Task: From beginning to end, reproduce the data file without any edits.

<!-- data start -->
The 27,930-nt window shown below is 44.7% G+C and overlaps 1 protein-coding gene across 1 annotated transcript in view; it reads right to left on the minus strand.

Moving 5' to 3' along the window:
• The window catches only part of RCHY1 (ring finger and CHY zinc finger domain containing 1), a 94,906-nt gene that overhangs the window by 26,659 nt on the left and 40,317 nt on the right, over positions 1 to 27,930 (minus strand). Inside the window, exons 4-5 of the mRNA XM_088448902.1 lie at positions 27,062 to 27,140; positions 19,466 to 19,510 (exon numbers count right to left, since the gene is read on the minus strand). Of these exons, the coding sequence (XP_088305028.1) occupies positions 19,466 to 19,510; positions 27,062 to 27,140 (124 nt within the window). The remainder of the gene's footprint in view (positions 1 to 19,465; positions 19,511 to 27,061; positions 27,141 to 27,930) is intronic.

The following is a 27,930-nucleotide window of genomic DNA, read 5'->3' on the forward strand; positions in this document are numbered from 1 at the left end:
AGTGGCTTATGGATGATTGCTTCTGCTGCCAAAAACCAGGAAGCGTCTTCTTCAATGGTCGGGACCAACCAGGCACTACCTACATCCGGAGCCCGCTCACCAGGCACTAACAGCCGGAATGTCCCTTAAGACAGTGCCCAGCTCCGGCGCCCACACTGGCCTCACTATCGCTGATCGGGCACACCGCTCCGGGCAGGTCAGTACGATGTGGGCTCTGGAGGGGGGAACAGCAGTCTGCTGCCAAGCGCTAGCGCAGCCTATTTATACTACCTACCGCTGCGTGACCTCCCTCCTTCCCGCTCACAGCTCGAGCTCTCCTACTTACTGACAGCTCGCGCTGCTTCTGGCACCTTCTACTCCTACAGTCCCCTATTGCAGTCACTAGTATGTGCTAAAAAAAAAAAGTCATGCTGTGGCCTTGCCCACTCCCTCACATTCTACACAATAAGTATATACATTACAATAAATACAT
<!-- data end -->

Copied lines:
The 27,930-nt window shown below is 44.7% G+C and overlaps 1 protein-coding gene across 1 annotated transcript in view; it reads right to left on the minus strand.

Moving 5' to 3' along the window:
• The window catches only part of RCHY1 (ring finger and CHY zinc finger domain containing 1), a 94,906-nt gene that overhangs the window by 26,659 nt on the left and 40,317 nt on the right, over positions 1 to 27,930 (minus strand). Inside the window, exons 4-5 of the mRNA XM_088448902.1 lie at positions 27,062 to 27,140; positions 19,466 to 19,510 (exon numbers count right to left, since the gene is read on the minus strand). Of these exons, the coding sequence (XP_088305028.1) occupies positions 19,466 to 19,510; positions 27,062 to 27,140 (124 nt within the window). The remainder of the gene's footprint in view (positions 1 to 19,465; positions 19,511 to 27,061; positions 27,141 to 27,930) is intronic.

The following is a 27,930-nucleotide window of genomic DNA, read 5'->3' on the forward strand; positions in this document are numbered from 1 at the left end:
AGTGGCTTATGGATGATTGCTTCTGCTGCCAAAAACCAGGAAGCGTCTTCTTCAATGGTCGGGACCAACCAGGCACTACCTACATCCGGAGCCCGCTCACCAGGCACTAACAGCCGGAATGTCCCTTAAGACAGTGCCCAGCTCCGGCGCCCACACTGGCCTCACTATCGCTGATCGGGCACACCGCTCCGGGCAGGTCAGTACGATGTGGGCTCTGGAGGGGGGAACAGCAGTCTGCTGCCAAGCGCTAGCGCAGCCTATTTATACTACCTACCGCTGCGTGACCTCCCTCCTTCCCGCTCACAGCTCGAGCTCTCCTACTTACTGACAGCTCGCGCTGCTTCTGGCACCTTCTACTCCTACAGTCCCCTATTGCAGTCACTAGTATGTGCTAAAAAAAAAAAGTCATGCTGTGGCCTTGCCCACTCCCTCACATTCTACACAATAAGTATATACATTACAATAAATACAT